In Vienna he became acquainted with the classical instrumental style. In 1807, Giuliani began to publish his own compositions. His concert tours took him all over Europe, and he was acclaimed for his virtuosity and musical taste. He achieved significant success and became a musical celebrity, equal to the best of the many instrumentalists and composers who were active in the Austrian capital city at the beginning of the 19th century.

Giuliani defined a new role for the guitar in the context of European music. He was acquainted with the highest figures of Austrian society and with notable composers such as Rossini and Beethoven, and cooperated with the best active concert musicians in Vienna. In 1815 he appeared with Johann Nepomuk Hummel (followed later by Ignaz Moscheles), the violinist Joseph Mayseder and the cellist Joseph Merk, in a series of chamber concerts in the botanical gardens of Schönbrunn Palace, concerts that were called the "Dukaten Concerte",[2] after the price of the ticket, which was a ducat. This exposure gave Giuliani prominence in the musical environment of the city. Also in 1815, he was the official concert artist for the celebrations of the Congress of Vienna. Two years earlier, on 8 December 1813, he had played (probably cello) in an orchestra for the first performance of Beethoven's Seventh Symphony.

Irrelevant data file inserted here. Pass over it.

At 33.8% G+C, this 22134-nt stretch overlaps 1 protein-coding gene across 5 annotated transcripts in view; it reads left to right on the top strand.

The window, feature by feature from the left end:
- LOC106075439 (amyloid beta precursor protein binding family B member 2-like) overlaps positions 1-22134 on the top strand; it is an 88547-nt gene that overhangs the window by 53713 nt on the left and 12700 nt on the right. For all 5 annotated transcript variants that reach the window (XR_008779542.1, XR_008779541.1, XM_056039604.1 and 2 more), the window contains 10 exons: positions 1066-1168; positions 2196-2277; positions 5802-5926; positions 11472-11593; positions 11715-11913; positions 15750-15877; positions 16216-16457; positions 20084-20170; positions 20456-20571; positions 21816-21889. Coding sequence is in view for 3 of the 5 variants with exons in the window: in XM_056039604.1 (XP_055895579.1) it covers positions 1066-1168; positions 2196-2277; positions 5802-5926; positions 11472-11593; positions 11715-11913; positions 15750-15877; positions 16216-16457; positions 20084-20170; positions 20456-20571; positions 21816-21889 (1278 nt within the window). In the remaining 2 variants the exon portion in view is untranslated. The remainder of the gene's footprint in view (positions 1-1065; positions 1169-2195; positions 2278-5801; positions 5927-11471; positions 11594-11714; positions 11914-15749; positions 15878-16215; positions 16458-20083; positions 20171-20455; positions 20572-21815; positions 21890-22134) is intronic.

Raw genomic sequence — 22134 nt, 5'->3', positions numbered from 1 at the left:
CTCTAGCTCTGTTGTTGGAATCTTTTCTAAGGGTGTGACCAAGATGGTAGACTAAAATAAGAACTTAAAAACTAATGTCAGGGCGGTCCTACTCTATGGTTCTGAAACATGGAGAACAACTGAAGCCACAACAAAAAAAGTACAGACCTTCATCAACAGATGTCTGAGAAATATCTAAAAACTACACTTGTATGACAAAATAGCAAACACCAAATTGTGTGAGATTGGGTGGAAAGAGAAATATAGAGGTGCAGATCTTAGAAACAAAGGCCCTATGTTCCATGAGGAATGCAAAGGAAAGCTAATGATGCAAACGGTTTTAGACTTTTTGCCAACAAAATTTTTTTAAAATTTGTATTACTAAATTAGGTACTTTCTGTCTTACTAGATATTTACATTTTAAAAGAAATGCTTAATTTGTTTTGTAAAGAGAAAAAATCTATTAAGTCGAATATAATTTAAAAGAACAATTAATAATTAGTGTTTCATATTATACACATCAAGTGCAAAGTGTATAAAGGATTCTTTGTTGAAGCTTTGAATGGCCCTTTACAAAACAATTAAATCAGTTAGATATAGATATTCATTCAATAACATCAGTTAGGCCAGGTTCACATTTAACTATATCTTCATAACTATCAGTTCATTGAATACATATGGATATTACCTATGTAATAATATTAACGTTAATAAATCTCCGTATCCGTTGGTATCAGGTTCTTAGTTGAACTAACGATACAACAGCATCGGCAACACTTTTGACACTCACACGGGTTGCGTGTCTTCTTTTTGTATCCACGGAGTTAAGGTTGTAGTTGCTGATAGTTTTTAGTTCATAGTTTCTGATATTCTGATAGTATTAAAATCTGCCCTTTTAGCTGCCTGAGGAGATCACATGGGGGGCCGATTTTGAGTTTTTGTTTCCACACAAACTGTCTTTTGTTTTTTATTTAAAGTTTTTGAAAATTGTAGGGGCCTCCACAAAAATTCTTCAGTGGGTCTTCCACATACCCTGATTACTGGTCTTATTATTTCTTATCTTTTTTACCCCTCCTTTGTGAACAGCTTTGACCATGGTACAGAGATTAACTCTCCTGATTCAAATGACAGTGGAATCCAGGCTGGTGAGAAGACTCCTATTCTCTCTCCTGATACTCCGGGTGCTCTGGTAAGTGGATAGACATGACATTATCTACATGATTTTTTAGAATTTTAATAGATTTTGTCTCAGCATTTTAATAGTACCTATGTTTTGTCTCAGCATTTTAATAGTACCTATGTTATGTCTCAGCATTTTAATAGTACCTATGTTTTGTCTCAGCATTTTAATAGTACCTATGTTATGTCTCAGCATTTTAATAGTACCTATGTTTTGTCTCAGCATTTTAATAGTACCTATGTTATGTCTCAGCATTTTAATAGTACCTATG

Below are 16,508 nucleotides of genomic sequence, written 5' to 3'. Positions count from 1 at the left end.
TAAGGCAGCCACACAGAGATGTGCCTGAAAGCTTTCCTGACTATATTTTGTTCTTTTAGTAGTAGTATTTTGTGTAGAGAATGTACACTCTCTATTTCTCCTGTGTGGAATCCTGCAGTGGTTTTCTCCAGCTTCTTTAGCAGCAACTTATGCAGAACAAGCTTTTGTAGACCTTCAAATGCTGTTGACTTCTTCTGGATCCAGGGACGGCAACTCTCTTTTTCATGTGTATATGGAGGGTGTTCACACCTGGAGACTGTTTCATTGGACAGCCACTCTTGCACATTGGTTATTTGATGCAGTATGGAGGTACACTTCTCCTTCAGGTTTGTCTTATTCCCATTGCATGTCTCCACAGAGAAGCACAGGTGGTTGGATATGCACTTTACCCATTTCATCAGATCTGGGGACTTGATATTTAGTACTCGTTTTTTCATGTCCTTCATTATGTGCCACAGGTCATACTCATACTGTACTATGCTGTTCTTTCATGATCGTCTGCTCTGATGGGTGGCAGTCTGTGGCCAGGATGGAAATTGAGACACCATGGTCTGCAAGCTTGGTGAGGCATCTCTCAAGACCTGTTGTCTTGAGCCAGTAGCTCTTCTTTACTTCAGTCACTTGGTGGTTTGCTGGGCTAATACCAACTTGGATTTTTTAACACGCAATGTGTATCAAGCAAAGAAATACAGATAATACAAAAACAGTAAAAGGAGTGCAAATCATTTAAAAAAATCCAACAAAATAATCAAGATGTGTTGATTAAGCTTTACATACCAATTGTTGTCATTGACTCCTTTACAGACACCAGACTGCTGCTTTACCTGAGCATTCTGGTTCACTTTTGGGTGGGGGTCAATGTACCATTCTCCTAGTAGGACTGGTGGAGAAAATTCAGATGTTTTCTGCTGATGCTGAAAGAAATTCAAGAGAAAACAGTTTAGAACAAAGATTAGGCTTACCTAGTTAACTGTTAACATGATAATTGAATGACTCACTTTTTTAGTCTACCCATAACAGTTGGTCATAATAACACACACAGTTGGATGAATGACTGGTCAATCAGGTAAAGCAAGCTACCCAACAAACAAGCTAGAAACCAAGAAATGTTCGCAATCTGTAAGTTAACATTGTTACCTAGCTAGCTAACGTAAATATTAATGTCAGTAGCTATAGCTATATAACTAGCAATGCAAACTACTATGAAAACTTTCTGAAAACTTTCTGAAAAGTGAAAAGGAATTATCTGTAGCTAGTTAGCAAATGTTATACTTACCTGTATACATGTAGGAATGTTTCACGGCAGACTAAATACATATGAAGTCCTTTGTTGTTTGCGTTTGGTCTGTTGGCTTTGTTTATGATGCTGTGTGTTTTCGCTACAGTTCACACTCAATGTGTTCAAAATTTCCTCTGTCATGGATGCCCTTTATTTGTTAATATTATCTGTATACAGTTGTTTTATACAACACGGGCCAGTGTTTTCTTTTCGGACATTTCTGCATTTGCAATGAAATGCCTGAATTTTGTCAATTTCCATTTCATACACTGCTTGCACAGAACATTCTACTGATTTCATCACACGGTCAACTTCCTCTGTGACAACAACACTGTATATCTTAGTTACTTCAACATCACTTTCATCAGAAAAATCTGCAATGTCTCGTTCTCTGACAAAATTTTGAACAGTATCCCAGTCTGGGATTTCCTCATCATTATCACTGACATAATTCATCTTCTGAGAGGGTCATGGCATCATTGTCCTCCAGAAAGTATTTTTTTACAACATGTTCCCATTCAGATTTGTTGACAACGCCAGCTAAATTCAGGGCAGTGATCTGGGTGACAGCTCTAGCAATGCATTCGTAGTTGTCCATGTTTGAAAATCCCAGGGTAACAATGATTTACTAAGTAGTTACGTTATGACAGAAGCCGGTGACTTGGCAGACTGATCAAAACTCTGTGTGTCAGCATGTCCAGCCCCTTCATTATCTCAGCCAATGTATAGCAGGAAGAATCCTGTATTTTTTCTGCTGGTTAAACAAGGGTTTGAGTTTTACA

In Vienna, Giuliani had minor success as a composer. He worked mostly with the publisher Artaria, who published many of his works for guitar, but had dealings with other local publishers who spread his compositions across Europe. He developed a teaching career here as well; among his numerous students were Jan Nepomucen Bobrowicz and Felix Horetzky.